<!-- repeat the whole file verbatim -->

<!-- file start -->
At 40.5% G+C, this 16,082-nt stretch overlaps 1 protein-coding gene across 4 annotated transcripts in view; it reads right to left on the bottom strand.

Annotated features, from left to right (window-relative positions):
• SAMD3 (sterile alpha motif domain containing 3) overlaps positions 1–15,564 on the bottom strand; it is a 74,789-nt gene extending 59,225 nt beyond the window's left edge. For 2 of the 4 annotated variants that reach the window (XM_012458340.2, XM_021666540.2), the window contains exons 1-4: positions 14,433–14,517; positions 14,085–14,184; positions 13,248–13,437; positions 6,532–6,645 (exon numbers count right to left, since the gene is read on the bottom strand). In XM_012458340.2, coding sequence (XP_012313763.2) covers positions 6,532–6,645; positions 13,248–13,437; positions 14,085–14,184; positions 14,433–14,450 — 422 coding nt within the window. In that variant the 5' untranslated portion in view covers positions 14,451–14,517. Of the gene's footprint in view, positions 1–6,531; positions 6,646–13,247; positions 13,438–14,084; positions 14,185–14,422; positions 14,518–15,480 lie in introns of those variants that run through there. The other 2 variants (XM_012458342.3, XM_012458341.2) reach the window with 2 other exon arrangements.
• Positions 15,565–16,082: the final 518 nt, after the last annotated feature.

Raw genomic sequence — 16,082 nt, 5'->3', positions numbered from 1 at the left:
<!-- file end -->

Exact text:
At 40.5% G+C, this 16,082-nt stretch overlaps 1 protein-coding gene across 4 annotated transcripts in view; it reads right to left on the bottom strand.

Annotated features, from left to right (window-relative positions):
• SAMD3 (sterile alpha motif domain containing 3) overlaps positions 1–15,564 on the bottom strand; it is a 74,789-nt gene extending 59,225 nt beyond the window's left edge. For 2 of the 4 annotated variants that reach the window (XM_012458340.2, XM_021666540.2), the window contains exons 1-4: positions 14,433–14,517; positions 14,085–14,184; positions 13,248–13,437; positions 6,532–6,645 (exon numbers count right to left, since the gene is read on the bottom strand). In XM_012458340.2, coding sequence (XP_012313763.2) covers positions 6,532–6,645; positions 13,248–13,437; positions 14,085–14,184; positions 14,433–14,450 — 422 coding nt within the window. In that variant the 5' untranslated portion in view covers positions 14,451–14,517. Of the gene's footprint in view, positions 1–6,531; positions 6,646–13,247; positions 13,438–14,084; positions 14,185–14,422; positions 14,518–15,480 lie in introns of those variants that run through there. The other 2 variants (XM_012458342.3, XM_012458341.2) reach the window with 2 other exon arrangements.
• Positions 15,565–16,082: the final 518 nt, after the last annotated feature.

Raw genomic sequence — 16,082 nt, 5'->3', positions numbered from 1 at the left: